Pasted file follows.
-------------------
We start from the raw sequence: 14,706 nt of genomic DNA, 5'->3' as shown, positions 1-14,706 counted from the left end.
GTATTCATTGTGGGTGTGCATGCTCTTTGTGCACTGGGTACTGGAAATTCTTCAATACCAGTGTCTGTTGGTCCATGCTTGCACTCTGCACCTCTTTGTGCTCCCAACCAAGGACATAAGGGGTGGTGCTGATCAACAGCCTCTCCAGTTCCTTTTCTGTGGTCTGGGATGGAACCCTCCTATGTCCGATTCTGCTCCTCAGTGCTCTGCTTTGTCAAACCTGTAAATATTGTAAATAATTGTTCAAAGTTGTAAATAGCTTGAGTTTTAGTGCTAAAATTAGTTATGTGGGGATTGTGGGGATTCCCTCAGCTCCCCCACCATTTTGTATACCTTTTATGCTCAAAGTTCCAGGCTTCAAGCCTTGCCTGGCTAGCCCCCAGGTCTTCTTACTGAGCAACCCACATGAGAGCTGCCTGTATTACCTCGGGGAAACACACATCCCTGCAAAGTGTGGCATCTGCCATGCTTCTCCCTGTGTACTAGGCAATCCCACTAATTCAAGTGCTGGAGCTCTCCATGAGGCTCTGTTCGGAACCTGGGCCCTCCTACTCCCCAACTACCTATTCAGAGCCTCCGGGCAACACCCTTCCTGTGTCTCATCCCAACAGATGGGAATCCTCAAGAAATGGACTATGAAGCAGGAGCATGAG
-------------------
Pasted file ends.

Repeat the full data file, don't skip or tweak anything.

We start from the raw sequence: 14,706 nt of genomic DNA, 5'->3' as shown, positions 1-14,706 counted from the left end.
GTATTCATTGTGGGTGTGCATGCTCTTTGTGCACTGGGTACTGGAAATTCTTCAATACCAGTGTCTGTTGGTCCATGCTTGCACTCTGCACCTCTTTGTGCTCCCAACCAAGGACATAAGGGGTGGTGCTGATCAACAGCCTCTCCAGTTCCTTTTCTGTGGTCTGGGATGGAACCCTCCTATGTCCGATTCTGCTCCTCAGTGCTCTGCTTTGTCAAACCTGTAAATATTGTAAATAATTGTTCAAAGTTGTAAATAGCTTGAGTTTTAGTGCTAAAATTAGTTATGTGGGGATTGTGGGGATTCCCTCAGCTCCCCCACCATTTTGTATACCTTTTATGCTCAAAGTTCCAGGCTTCAAGCCTTGCCTGGCTAGCCCCCAGGTCTTCTTACTGAGCAACCCACATGAGAGCTGCCTGTATTACCTCGGGGAAACACACATCCCTGCAAAGTGTGGCATCTGCCATGCTTCTCCCTGTGTACTAGGCAATCCCACTAATTCAAGTGCTGGAGCTCTCCATGAGGCTCTGTTCGGAACCTGGGCCCTCCTACTCCCCAACTACCTATTCAGAGCCTCCGGGCAACACCCTTCCTGTGTCTCATCCCAACAGATGGGAATCCTCAAGAAATGGACTATGAAGCAGGAGCATGAG